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IT related skills are vital for becoming and remaining a citizen in a digitally supported information society – also for adults who are no longer in school; do not use IT…
IT related skills are vital for becoming and remaining a citizen in a digitally supported information society – also for adults who are no longer in school; do not use IT in their work; are unemployed, self‐employed, or retired; or otherwise without the technical support, possibilities for training, and availability of a community of practice and “master users” that are common in organizational contexts. The paper aims to draw on literature on learning IT skills in the organizational context and to apply this in a non‐organizational, community context. The paper seeks to explore how individual IT‐skill and knowledge development could be supported using formal and informal learning strategies, including community services, training courses, information events, learning community and other learning mechanisms.
The paper is empirically grounded in a research and development project with 50 participating families who received a PC, printer, and internet connection, as well as training, technical support, and information events over a period of two years. Both qualitative and quantitative data were gathered throughout the project. Data are here analyzed as an extensive case study.
Based on experiences from the project the paper describes how “digital literacies” could be learned and supported and inclusion in the digital information society enhanced in practice. The paper develops a framework that shows how different learning strategies and mechanisms support different kinds of computer knowledge and skill areas; describes three interlinked areas of IT knowledge and skills; and suggests a number of practical implications on how computer self‐efficacy could be supported in a non‐organizational context.
The paper draws on extant knowledge about learning and developing IT‐skills in the organizational context, and applies this knowledge in a different context in order to explore how this knowledge can be used also outside organizations to support adults to be part of the digitally supported information society.
The purpose of this paper is to explore gender differences in career prospects and changes in attitudes to international assignments over recent decades in Finland. This…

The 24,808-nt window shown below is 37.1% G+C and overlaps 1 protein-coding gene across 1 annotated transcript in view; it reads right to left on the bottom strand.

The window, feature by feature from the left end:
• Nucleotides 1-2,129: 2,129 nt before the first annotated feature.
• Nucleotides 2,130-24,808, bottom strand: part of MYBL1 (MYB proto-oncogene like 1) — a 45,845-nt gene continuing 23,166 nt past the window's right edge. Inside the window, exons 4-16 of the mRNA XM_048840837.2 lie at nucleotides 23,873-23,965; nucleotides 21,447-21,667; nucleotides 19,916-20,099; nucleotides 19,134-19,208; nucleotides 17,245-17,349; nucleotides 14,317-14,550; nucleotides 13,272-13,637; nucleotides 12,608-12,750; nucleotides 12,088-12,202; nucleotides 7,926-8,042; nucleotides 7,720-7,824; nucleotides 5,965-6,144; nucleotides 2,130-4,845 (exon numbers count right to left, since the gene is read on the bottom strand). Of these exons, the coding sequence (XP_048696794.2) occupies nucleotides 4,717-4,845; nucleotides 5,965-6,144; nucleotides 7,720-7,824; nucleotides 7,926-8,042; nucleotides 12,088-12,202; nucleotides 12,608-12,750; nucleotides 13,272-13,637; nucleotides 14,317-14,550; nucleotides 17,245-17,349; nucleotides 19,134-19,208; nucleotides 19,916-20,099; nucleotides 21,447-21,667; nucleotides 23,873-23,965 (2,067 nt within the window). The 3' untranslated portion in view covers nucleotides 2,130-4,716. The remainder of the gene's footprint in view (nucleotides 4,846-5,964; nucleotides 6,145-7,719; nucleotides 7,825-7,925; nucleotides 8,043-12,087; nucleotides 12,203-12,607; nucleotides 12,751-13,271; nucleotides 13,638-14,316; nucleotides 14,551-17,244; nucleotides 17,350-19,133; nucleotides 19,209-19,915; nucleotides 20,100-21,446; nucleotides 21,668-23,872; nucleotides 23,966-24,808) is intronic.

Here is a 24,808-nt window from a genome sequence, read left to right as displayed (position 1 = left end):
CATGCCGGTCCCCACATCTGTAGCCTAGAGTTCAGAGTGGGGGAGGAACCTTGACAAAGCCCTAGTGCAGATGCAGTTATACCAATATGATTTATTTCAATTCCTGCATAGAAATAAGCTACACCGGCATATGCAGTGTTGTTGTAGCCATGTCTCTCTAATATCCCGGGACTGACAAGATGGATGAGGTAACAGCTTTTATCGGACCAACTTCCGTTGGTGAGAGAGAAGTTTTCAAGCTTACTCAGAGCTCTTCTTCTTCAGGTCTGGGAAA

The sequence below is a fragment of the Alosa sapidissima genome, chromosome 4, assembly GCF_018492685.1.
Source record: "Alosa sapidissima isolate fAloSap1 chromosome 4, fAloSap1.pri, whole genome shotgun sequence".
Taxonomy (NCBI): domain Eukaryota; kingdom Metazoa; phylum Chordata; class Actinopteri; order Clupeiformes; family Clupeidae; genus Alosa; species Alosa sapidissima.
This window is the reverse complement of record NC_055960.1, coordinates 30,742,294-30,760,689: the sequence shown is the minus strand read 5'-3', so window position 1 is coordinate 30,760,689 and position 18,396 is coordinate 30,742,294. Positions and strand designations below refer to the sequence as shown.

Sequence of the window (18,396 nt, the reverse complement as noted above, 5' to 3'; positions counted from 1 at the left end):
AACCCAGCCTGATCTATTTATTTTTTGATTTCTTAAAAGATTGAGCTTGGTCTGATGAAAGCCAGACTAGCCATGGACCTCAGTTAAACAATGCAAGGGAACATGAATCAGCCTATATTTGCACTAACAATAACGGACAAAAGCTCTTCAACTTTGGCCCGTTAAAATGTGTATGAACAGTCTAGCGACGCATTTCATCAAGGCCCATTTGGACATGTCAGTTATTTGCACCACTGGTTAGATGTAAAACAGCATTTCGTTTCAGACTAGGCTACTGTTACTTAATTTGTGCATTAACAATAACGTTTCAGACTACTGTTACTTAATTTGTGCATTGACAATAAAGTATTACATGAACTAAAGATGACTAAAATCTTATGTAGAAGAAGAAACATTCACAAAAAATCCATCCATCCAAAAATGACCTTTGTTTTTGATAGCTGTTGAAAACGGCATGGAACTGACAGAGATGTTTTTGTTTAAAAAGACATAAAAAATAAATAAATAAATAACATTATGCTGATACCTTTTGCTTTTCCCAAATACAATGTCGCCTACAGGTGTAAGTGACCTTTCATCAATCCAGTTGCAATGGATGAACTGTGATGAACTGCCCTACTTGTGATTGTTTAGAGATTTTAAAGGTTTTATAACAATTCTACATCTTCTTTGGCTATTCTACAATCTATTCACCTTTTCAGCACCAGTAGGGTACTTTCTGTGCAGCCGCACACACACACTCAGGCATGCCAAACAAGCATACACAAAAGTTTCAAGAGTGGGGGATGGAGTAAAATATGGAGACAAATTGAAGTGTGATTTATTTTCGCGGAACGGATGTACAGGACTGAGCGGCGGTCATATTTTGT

The purpose of this paper is to explore gender differences in career prospects and changes in attitudes to international assignments over recent decades in Finland. This is relevant in light of the international immobility trend among staff with which MNCs especially are struggling, coupled with the persistent unequal ratio of male to female expatriates. The paper aims to increase the understanding of how gender and family relations affect international career prospects and what changes have evolved over time.
The paper compares differences and changes in opportunities to and preferences for long-term international assignments between male and female business graduates in Finland. It uses survey data on attitudes to expatriation from 1994 to 2008.
A general shift from individual career centeredness towards family centeredness was detected between the two points in time. Paradoxically, this research shows that while gender equality seems to be increasing between spouses, it seems to be decreasing in who is being offered international assignments. The results give valuable insights into how the trend of international immobility has occurred and how the gender relations and gendered values are developing in society.
While the international immobility trend persists, women apparently remain as an under-utilized resource when searching for employees to send on long-term expatriate assignments. Global HR professionals should pay more attention to whom expatriate assignments are offered and to how dual career couples and families can be better supported in the expatriation process.
The paper contributes to the understanding of gendered careers and women's opportunities in international assignments with a unique comparison of changes over time.